The biggest new hope for a blockbuster drug to cure Alzheimer’s has been mired in controversy ever since it went to market. Critics say it’s a sign of declining standards and conflicts of interest at the FDA. And now, the federal government is set to decide on whether to buy the controversial medicine for Medicare patients. Today, we update a drug that entered the market in one of the most controversial processes ever.
The following is a transcript of a report from "Full Measure with Sharyl Attkisson." Watch the video by clicking the link at the end of the page.
Nine months ago, new hope was offered in the form of the first drug that claims to impact the root cause of the dreaded form of dementia known as Alzheimer’s Disease.
Aducanumab, sold as Aduhelm, is given as an injection every four weeks. But there’s a long shadow that’s loomed over the medicine ever since the FDA gave it the green light.
Sharyl Attkisson: They approved it even though not one of the advisors they had consulted said it should be approved?
Dr. Caleb Alexander: They did.
Dr. Caleb Alexander was one of the FDA advisors who voted against Aducanumab’s approval. He’s an epidemiologist, internist, and professor at the Johns Hopkins Bloomberg School of Public Health.
Dr. Caleb Alexander: The advisory committee — there was near consensus among the advisory panel that there just wasn't the evidence to warrant approval.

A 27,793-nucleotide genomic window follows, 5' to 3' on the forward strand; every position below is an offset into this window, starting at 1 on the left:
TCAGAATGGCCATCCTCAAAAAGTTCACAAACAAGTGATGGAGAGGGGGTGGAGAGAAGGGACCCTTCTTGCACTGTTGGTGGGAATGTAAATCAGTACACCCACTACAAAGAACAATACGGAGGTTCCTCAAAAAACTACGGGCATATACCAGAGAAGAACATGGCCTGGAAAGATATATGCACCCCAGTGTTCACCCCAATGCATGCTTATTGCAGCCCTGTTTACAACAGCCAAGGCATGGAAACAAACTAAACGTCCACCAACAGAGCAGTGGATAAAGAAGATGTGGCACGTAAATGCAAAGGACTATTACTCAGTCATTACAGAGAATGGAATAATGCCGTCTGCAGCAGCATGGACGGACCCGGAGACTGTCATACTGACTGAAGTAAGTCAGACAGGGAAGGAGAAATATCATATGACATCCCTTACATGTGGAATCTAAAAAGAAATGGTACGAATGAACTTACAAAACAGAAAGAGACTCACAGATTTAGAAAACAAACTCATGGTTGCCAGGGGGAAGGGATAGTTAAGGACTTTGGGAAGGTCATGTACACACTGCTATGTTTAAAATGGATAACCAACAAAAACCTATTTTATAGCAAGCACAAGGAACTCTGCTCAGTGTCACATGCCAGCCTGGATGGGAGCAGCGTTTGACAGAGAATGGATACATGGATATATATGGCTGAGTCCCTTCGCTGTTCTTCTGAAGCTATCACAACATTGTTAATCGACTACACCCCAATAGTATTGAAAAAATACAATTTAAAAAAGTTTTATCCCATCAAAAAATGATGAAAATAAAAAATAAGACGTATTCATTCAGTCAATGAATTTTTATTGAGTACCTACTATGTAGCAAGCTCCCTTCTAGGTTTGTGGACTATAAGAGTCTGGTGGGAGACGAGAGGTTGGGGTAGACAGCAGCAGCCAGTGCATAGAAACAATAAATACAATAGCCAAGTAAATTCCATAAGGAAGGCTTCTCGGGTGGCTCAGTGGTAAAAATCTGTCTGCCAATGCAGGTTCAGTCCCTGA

Sharyl Attkisson: Did they really want advice from the advisors?
Dr. Caleb Alexander: Well, it's a fair question. And in fact, three advisory committee members of the 10 or 11, or however many were on the committee, three resigned in protest of the FDA's decision.
Much of the controversy centers on the FDA’s overt advocacy of a medicine that had failed miserably during the test phase.
Drugmaker Biogen stopped its two major studies midstream, determining that Aducanumab performed so poorly, it was futile to go on. But within months, Biogen returned to the FDA, claiming to have found some evidence of benefit within the stopped studies. And the FDA enthusiastically endorsed the drug without a single of the completed, large studies normally required.
Dr. Caleb Alexander: I do think that this is really an exceptional setting, not only because of the incredible unmet demand for treatments, but because, in this instance, the FDA's decision making appears to have been at such odds with not just the recommendation of the advisory committee members, but also the recommendations of many other parties.
One of the most disputed entries to market of any drug has been followed by a tumultuous nine months on sale.
Sharyl Attkisson: What's happened in the time since this drug went to market?
Dr. Caleb Alexander: There has been a remarkable concern expressed by many different groups since the product has been approved. There are investigations underway in the U.S. Senate, the House of Representatives, the Office of the Inspector General. The FDA itself has launched an investigation.
There are also questions over promotion of the medicine. The Alzheimer’s Association, consulted for advice by millions of patients and family members, plugs Aduhelm on its website. The doctor featured in a promotional video on the site is a paid consultant and speaker for Biogen who worked on one of the clinical studies. And the Alzheimer’s Association has received about $2.8 million from Biogen and its Japanese partner in recent years.